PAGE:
Showing posts with label trust. Show all posts
Showing posts with label trust. Show all posts

Saturday, January 15, 2022

It’s Iimi! Trust and Dialogue

When Pope Francis spoke to diplomats, he mentioned "Cancel Culture" (he used the English word) as one of the dangers of this time. He described the phenomenon as we know it in the west. It would be easy to think that "Only they do that but We do not," and conclude that We do not need to change.

 

The Problem with that kind of thinking is that the Pope's remedy is something we all should do but tend to neglect when we interact with others we disagree with: The Willingness to take part in... TRUST AND DIALOGUE.

















Sunday, October 31, 2021

It’s Iimi! Did The Pope Actually Say It?

It’s quite possible that the Vatican will make a statement, assuming that the “private conversation” did not involve the seal of confession. In such a case, it’s possible that we’ll be told something I did not consider. If that happens, I’ll try to add a commentary about my understanding to this text above the comic.

After visiting Pope Francis, Joe Biden told the media (some sources seem to think he was just trying to dismiss the subject) that the Pope said he was a great Catholic and that he should keep on receiving the Eucharist.

In this comic, Iimi and Paula discuss the story. Iimi points out that right now there are no facts or context to the claimed statement and looks into why we must not rashly assume that things are as claimed. We cannot accuse the Pope of ignoring the evil of abortion.

What we can and must do is pray for the Pope and the President. And, if the reader is troubled, praying for peace of mind is also good.

(I will be resuming the current story arc. I just thought this should be written to address the concerns American Catholics are feeling.)







Friday, October 11, 2019

The Faithful Who Forgot to Believe?

Your words are too much for me, says the Lord. 
You ask, “What have we spoken against you?” (Malachi 3:13)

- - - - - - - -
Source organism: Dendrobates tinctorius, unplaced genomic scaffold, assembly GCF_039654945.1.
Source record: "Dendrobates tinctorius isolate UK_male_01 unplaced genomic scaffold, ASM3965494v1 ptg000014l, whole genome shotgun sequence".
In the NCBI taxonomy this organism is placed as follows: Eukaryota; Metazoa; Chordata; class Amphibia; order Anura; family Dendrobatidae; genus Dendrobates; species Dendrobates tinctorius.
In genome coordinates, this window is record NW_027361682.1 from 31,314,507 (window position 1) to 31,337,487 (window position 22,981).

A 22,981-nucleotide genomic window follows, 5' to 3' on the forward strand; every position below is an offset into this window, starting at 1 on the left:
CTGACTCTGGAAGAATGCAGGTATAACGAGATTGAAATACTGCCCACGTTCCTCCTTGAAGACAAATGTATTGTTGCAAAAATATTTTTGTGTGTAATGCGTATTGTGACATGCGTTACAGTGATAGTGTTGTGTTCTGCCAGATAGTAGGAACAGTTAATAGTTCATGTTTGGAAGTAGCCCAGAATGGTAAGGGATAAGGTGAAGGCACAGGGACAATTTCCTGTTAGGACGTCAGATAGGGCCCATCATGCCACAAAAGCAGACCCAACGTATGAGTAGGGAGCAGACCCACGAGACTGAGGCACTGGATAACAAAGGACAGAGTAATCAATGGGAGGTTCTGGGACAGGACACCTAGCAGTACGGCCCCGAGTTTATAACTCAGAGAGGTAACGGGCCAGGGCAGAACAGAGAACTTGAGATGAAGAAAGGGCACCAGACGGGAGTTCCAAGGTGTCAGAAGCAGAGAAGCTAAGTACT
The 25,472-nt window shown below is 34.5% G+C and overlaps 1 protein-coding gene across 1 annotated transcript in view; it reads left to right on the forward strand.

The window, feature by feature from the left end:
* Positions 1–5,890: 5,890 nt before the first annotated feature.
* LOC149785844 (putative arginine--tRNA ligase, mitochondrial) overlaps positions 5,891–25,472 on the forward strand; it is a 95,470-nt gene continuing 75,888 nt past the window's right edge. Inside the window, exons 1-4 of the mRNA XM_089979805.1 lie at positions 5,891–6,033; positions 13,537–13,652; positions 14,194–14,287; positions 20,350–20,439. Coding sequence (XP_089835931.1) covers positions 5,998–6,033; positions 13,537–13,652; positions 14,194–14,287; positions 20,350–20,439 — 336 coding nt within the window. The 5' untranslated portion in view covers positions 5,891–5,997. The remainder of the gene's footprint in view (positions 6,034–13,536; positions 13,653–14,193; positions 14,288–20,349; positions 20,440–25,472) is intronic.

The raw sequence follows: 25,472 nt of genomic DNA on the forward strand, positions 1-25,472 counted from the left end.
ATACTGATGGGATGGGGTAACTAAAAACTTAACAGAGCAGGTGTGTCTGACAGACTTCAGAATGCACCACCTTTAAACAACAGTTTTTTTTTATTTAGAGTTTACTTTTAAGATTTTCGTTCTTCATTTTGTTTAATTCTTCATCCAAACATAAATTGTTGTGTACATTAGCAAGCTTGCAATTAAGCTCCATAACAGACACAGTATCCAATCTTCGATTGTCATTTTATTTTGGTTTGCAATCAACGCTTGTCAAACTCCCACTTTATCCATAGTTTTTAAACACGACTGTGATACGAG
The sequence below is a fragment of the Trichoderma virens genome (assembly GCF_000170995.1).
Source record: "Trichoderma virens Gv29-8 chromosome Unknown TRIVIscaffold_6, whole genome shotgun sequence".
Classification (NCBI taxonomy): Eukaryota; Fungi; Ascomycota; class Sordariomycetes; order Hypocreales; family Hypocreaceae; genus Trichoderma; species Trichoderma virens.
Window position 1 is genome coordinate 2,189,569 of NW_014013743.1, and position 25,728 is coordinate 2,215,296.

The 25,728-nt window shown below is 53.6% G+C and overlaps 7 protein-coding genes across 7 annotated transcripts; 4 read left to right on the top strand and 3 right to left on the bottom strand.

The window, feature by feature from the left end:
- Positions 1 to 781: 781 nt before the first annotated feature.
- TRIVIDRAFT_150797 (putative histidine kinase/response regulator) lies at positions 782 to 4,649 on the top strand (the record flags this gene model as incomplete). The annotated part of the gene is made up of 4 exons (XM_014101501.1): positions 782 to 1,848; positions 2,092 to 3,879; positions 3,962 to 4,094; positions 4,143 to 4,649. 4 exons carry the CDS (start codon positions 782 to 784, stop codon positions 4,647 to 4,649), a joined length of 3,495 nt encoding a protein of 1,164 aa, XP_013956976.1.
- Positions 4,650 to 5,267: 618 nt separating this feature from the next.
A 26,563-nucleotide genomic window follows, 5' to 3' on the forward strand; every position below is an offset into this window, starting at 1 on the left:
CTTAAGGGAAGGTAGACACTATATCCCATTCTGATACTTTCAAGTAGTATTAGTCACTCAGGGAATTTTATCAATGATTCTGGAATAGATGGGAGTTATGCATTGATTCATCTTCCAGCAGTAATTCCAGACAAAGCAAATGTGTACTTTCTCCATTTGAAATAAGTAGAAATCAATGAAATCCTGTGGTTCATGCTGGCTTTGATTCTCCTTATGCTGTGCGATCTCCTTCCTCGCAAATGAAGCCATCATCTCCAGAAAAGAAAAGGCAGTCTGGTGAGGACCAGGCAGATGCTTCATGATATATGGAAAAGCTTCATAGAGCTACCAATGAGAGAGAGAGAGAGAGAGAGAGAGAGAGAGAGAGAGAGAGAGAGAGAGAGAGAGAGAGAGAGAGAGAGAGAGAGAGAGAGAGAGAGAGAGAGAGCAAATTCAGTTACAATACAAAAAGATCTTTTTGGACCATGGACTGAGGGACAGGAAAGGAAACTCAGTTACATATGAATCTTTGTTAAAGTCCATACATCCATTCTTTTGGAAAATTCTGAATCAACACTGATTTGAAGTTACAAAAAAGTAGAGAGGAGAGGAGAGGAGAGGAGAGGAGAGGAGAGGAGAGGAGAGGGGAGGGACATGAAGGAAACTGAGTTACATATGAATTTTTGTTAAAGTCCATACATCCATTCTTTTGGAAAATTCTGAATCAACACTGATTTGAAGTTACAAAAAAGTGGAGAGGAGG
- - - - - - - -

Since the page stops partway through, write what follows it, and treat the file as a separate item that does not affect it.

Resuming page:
Whoever listens to you listens to me. Whoever rejects you rejects me. And whoever rejects me rejects the one who sent me. (Luke 10:16)

As I watch the antics of those anti-Francis Catholics that inflict confusion on the Church while accusing the Pope of causing confusion, I think we have a curious case: Catholics who claim to be faithful while forgetting one of the important elements of that faith. That element is faith in God to protect His Church from teaching error. For whatever motive§, they say that the Pope is teaching error. But God protects His Church from teaching error. If He did not, we could never know what to obey and what not to obey.

Some might claim that the Pope can err and it’s up to the Church to correct him when he does. They cite canon 212 §3 while ignoring §1 (not to mention 752, 1373, and 1404)# or by applying the wrong definition to “inasmuch.” They cite St. Paul rebuking Peter or the “correction” of Pope John XXII. But neither case involved teaching error. St. Paul rebuked St. Peter for his personal conduct, not his teaching. John XXII did not teach at all. He merely gave an opinion on an undefined (at this time) subject@. While the critics cite these cases to argue that Pope Francis can err, these cases can’t be used to justify the rejection of Pope Francis, who is intending to teach on faith and morals. 

If what they claim about this Pope was true, then we would effectively be conceding the claims of the Orthodox and Protestant denominations and merely disagreeing over when a Pope did teach errors. The problem is, if the Pope can teach errors, we have no way of proving when any Pope& has taught correctly. I say that the Pope taught rightly on X while you disagree. I say the Council of Chalcedon in 451 was right. Another might say that the Robber Synod of 449 was right. If we do not have a final visible authority who has the final say on what is and is not proper teaching*, we have nothing to confirm who teaches rightly or when? How can we profess to be a Church which the gates of hell will not prevail against (Matthew 16:18) if we consistently claim the gates of hell sometimes do prevail when we disagree?

If we insist on holding to our interpretation of a council while refusing obedience to the Popes and Councils we dislike, we do not act as Catholics, but as Eastern Orthodox. If we insist on holding to our interpretation of the Scripture, rejecting the authority of the magisterium under the headship of the Pope, we do not act as Catholics but as Protestants.

But this is what we have in this situation: a group who claims to be faithful Catholics but refuse obedience to the Church under the current visible head. This obedience is not ultramontanism or papolatry. It is the behavior that the faithful were expected to give to the Pope when he taught. This obedience was required when the Pope intended to teach. The concept that the Pope only had to be obeyed when he taught ex cathedra was consistently condemned. For example, Pius IX in his Syllabus of Errors condemned the proposition that:

22. The obligation by which Catholic teachers and authors are strictly bound is confined to those things only which are proposed to universal belief as dogmas of faith by the infallible judgment of the Church. — Letter to the Archbishop of Munich, “Tuas libenter,” Dec. 21, 1863.